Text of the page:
Posted by Jonathan Maus (Publisher/Editor) on March 19th, 2019 at 5:29 pm
Fresh off a public hearing dominated by opposition to their I-5 Rose Quarter project, the Oregon Department of Transportation (ODOT) is now hearing new concerns from the Portland Public Schools Board.
In addition, the leader of the Albina Vision project, Rukaiyah Adams, made public statements about the project at an event hosted by the Portland Parks Foundation last night. And No More Freeways PDX has filed a formal request for an extension to the current comment period for the project’s Environment Assessment on grounds that ODOT withheld crucial data and gave the community only 18 days to analyze it.
Here’s a rundown on each of those fronts…
The big news was reported by The Oregonian late today. According to their story the PPS Board will ask ODOT to do a full Environmental Impact Statement — a much more rigorous undertaking than an Environmental Assessment (both of which are requirements under the federal National Environmental Policy Act (NEPA) process).
The O says, “The district’s concerns mirror those the community at large has expressed about the interstate project,” that ODOT hasn’t given them enough time to evaluate the EA, and that both ODOT and the Portland Bureau of Transportation have failed to fully engage with them about the myriad issues surrounding Harriet Tubman Middle School.
The full PPS Board is due to vote on whether or not they should formally request an EIS at their meeting tonight (6:00 pm, details and agenda here).
ODOT’s I-5 project was also under a microscope at an event last night hosted by the Portland Parks Foundation. There were speakers and a panel to discuss how the project might be an opportunity to create world-class parks and urban spaces. The I-5 Rose Quarter project was paired with Albina Vision (we shared how these projects overlap a few weeks ago). As Chief Investment Officer for Meyer Memorial Trust and a well-respected community leader, Rukaiyah Adams pulls a lot of weight. As leader and chief spokesperson for Albina Vision, she finds herself in an interesting position of influence on the I-5 project.
Adams made several statements last night worth noting (also worth noting is that ODOT Region 1 Director Rian Windsheimer, Commissioner Chloe Eudaly’s Chief of Staff Marshall Runkel, Metro President Lynn Peterson (sitting next to Windsheimer), Multnomah County Commissioner Jessica Vega Pederson, and others were in attendance):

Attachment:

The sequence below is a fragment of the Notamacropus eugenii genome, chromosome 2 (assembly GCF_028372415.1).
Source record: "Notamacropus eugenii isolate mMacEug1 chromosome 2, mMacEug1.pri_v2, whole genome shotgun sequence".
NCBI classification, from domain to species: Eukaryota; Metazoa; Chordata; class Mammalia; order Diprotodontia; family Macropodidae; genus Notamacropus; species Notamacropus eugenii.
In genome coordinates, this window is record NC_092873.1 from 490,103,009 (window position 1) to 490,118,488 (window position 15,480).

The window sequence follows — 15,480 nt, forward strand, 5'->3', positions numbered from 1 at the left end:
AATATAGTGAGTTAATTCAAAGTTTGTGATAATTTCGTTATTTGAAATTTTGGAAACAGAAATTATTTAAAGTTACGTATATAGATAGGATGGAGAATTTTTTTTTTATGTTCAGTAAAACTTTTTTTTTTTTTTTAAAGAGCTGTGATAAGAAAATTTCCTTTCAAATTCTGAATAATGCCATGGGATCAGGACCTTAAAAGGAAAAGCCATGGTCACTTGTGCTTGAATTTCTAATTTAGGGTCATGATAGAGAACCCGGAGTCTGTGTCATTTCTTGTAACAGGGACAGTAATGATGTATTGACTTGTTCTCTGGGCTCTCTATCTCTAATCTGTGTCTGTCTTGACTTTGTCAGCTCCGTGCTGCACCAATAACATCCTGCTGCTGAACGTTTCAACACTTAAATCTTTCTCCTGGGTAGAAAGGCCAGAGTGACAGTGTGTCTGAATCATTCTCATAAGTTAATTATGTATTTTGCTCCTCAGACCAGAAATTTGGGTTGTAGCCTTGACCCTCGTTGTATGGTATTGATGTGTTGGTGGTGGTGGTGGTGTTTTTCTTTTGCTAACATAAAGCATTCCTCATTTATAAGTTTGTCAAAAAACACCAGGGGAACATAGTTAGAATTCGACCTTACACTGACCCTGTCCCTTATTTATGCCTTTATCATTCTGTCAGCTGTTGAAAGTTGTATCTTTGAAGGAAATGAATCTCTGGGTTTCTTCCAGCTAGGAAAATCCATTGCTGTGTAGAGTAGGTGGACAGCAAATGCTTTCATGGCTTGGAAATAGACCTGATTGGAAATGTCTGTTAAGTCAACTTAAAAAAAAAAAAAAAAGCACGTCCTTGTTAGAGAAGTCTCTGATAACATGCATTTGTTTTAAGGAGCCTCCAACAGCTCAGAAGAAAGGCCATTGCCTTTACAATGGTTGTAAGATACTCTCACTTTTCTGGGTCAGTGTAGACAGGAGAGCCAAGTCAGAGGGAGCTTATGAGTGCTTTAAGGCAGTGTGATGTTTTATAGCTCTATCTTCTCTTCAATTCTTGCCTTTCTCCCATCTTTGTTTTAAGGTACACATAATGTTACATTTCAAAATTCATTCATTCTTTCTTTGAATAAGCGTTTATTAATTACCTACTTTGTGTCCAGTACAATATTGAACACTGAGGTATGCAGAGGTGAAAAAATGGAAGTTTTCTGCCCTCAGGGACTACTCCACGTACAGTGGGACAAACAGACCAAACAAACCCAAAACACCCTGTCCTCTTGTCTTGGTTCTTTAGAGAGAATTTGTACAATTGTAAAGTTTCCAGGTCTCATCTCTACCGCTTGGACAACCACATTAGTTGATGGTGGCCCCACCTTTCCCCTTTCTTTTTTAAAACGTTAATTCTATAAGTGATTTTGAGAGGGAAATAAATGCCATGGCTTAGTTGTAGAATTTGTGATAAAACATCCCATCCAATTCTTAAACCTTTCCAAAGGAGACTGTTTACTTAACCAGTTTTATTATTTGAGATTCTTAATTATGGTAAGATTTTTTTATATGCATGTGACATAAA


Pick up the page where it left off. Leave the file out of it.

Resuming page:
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As Adams laid out her group’s plans for restoring the Albina neighborhood that was destroyed by I-5 and other Rose Quarter developments, she said, “We want ODOT to change its approach to huge infrastructure investments like the ones we make with I-5.”
Later in the evening, Adams asked another panelist, a megaproject manager from Washington’s Department of Transportation, about how they were able to make progress on massive infrastructure projects:
“One of the points the Albina Vision team is trying to make is that the evaluation of impact on the community shouldn’t just be the community that’s there today, but the historic community impact. It sounds like you thought of that and you ran an EIS process, which is the more comprehensive evaluation than an EA process. So I wanted to know why you went to an EIS process instead of the faster EA process.”
Then Adams was asked to respond to a question from the audience. Someone asked: “Can you imagine a future for the Albina Vision that is not dependent on widening the freeway?” “Yes. I can envision a future like that,” Adams replied (and the audience began clapping). She then turned to ODOT I-5 Rose Quarter Project Manager Megan Channell and said, “Megan, I’m sorry.”
“Let’s say this project doesn’t come to pass,” Adams continued. “We still have the [freeway] cap question, to stitch the neighborhoods back together. From our point-of-view, the question of, ‘How do you heal this gash that we’ve cut into the city.’… The context is this project, but it’s not limited to the project.”
When asked to consider the future of the Rose Quarter more broadly, given that several major properties have uncertain futures, Adams got real. “Here’s the rub: This is a town that talks about progressive values and says, ‘We want equity.’ This is our chance to walk the frickin’ walk and stop the talk…. We have thousands of people needing affordable housing and this is 94 acres in the central city… I think we should design our processes and outcomes for the people who live here. I want the city to work for the people. And we’re not backing down.”
On that note, No More Freeways PDX has made a formal request for 45 more days to comment on the EA. The coalition leading the charge against the I-5 Rose Quarter project says 632 pages of technical analysis and datasets were only made available on March 13th — nine days after it was requested. “Without these data,” their letter reads, “it is simply impossible to independently assess ODOT’s claims about how this freeway expansion will impact the local community.”
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